Western Australia’s Government Faces Calls to Increase Spending Amid Budget Surplus

By Alfred Bui
Alfred Bui
Alfred Bui
Alfred Bui is an Australian reporter based in Melbourne and focuses on local and business news. He is a former small business owner and has two master’s degrees in business and business law. Contact him at alfred.bui@epochtimes.com.au.
May 13, 2022 Updated: May 17, 2022

The state opposition and experts in public affairs are calling on Western Australia’s (WA) Labour government to increase its spending to tackle the healthcare and housing crises after the state reported a $5.7 billion (US$3.92 billion) budget surplus in the 2021-2022 financial year.

While confirming the surplus and announcing the state budget for 2022-2023, Premier Mark McGowan said he suspected other state governments would be “green with envy.”

The new budget projected a conservative $1.6 billion surplus for 2022-2023 based on the US$77.50 per tonne price of iron ore and predicted that GST revenue would rise from $5.9 billion in the next financial year to $7.4 billion in 2025-2026.

Analysts at credit agency S&P Global, which has affirmed WA’s AA+ credit rating, hold a positive view toward the state’s budget.

“Despite the recent spread of COVID-19 in Western Australia, revenue growth is strong and underpinned by elevated commodity prices and GST reforms,” analyst Anthony Walker said.

“We could raise the ratings within the next one to two years if it continues to achieve strong financial outcomes.”

Nevertheless, critics are pointing the finger at the WA government for unresolved healthcare and housing problems.

State Opposition Leader Mia Davies said that the $5.7 billion surplus was “eye-watering” as last year the state also announced a record $5.8 billion figure.

“How can this be? When we have a crumbling health system and a housing crisis,” Davies said.

“You can’t have multi-billion dollar surpluses two years in a row and not share the wealth of the nation with Australian households struggling to make ends meet.”

Epoch Times Photo
Mia Davies, Leader of the Opposition and Nationals WA, attends a luncheon at the Perth USAsia Centre in Perth, Australia, on June 9, 2021. (Photo by Matt Jelonek/Getty Images)

Meanwhile, hospital emergency departments across WA are wrestling with a sharp increase in ambulance ramping, a situation in which patients are left in the backs of ambulances or in a corridor because there is no room in the emergency department.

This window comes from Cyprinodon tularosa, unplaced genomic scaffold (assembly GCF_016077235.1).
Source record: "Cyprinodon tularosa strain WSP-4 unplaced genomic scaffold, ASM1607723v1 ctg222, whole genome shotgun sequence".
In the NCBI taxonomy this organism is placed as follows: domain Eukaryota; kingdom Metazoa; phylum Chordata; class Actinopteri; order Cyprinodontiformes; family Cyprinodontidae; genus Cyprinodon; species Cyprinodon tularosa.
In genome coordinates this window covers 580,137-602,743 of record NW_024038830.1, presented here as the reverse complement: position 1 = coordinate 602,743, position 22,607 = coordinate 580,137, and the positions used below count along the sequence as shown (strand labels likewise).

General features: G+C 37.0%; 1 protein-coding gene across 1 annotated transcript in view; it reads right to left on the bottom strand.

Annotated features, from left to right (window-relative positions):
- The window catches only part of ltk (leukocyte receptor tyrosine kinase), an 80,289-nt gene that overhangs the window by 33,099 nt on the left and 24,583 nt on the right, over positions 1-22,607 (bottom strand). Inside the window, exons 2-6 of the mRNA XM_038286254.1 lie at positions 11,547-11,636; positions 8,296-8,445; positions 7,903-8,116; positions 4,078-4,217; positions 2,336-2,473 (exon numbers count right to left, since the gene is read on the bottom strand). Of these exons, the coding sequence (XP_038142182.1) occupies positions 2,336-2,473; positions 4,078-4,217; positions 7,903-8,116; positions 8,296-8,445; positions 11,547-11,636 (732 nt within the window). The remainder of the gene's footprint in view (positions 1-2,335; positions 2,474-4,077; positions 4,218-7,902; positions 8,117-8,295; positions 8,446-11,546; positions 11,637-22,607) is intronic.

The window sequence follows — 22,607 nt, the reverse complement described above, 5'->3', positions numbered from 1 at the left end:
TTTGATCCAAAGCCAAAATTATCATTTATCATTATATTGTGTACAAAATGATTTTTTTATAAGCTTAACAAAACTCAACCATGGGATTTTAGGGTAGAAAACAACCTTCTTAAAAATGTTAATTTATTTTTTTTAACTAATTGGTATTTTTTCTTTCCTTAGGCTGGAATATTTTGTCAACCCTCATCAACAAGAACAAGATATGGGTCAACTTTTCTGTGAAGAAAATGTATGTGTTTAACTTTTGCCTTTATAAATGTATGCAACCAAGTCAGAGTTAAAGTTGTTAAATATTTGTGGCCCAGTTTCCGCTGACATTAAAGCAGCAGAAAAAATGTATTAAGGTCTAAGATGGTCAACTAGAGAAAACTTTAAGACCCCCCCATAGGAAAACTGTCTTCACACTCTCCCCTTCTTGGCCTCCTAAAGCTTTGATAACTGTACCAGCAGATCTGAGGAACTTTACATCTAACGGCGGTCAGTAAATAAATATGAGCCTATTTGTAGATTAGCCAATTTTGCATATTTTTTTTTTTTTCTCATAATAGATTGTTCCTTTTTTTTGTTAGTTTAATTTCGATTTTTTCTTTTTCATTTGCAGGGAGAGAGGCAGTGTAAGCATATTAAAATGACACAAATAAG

The Australian Medical Association’s WA President Mark Duncan-Smith welcomed the state’s $252 million injection to redress the problem; however, he did not expect immediate results to come soon.

Under the new budget, WA government spending on health will rise to $11.2 billion in 2022-2023.

Dr. Duncan-Smith noted that the state ranked last of all Australian jurisdictions in terms of hospital beds per capita and said that reopening another 430 beds would make a change.

“It’ll probably see WA get off the bottom of the list … but we’ll probably only get to second from the bottom,” he said.

To alleviate the burden of the public hospital system, WA needs to provide another 500 beds, which is equivalent to building a new tertiary hospital, said Dr Duncan Smith.

In the meantime, the state government will set aside $1.6 billion to respond to COVID-19. Out of the amount, $635 million will be spent on rapid antigen tests.

The premier said that, despite the government spending on pandemic measures, WA would repay $1.2 billion in public borrowing, bringing the state’s net debt to below $30 billion in 2022.

However, Shadow Treasurer Steve Thomas said McGowan broke a 2017 promise to pay down debt using half of the state’s iron ore revenue.

“Here again, we have a massive budget surplus but no plan for economic reform and an inadequate debt repayment program,” he said.

Alfred Bui
Alfred Bui is an Australian reporter based in Melbourne and focuses on local and business news. He is a former small business owner and has two master’s degrees in business and business law. Contact him at alfred.bui@epochtimes.com.au.